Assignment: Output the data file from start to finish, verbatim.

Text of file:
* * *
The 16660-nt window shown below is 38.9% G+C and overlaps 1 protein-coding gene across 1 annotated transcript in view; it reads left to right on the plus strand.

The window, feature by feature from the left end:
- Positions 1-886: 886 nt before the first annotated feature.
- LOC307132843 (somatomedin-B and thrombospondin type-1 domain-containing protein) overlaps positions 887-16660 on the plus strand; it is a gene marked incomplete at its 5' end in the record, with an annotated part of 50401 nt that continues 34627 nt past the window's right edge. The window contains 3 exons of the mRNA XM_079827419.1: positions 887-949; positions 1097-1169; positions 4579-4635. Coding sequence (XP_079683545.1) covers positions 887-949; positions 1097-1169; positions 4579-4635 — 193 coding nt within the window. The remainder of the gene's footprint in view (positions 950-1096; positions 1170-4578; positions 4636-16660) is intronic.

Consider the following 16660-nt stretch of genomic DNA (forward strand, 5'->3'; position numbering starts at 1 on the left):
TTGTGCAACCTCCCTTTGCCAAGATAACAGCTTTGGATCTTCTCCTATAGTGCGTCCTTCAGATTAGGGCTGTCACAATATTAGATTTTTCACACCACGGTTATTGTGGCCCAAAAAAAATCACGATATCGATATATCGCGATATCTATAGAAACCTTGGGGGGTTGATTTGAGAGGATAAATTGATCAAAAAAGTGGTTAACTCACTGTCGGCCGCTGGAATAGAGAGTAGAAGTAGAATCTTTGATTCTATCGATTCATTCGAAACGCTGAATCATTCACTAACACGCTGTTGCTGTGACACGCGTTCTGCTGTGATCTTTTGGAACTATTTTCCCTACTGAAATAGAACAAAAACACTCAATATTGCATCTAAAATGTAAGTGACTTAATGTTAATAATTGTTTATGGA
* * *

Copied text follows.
The 16660-nt window shown below is 38.9% G+C and overlaps 1 protein-coding gene across 1 annotated transcript in view; it reads left to right on the plus strand.

The window, feature by feature from the left end:
- Positions 1-886: 886 nt before the first annotated feature.
- LOC307132843 (somatomedin-B and thrombospondin type-1 domain-containing protein) overlaps positions 887-16660 on the plus strand; it is a gene marked incomplete at its 5' end in the record, with an annotated part of 50401 nt that continues 34627 nt past the window's right edge. The window contains 3 exons of the mRNA XM_079827419.1: positions 887-949; positions 1097-1169; positions 4579-4635. Coding sequence (XP_079683545.1) covers positions 887-949; positions 1097-1169; positions 4579-4635 — 193 coding nt within the window. The remainder of the gene's footprint in view (positions 950-1096; positions 1170-4578; positions 4636-16660) is intronic.

Consider the following 16660-nt stretch of genomic DNA (forward strand, 5'->3'; position numbering starts at 1 on the left):
TTGTGCAACCTCCCTTTGCCAAGATAACAGCTTTGGATCTTCTCCTATAGTGCGTCCTTCAGATTAGGGCTGTCACAATATTAGATTTTTCACACCACGGTTATTGTGGCCCAAAAAAAATCACGATATCGATATATCGCGATATCTATAGAAACCTTGGGGGGTTGATTTGAGAGGATAAATTGATCAAAAAAGTGGTTAACTCACTGTCGGCCGCTGGAATAGAGAGTAGAAGTAGAATCTTTGATTCTATCGATTCATTCGAAACGCTGAATCATTCACTAACACGCTGTTGCTGTGACACGCGTTCTGCTGTGATCTTTTGGAACTATTTTCCCTACTGAAATAGAACAAAAACACTCAATATTGCATCTAAAATGTAAGTGACTTAATGTTAATAATTGTTTATGGA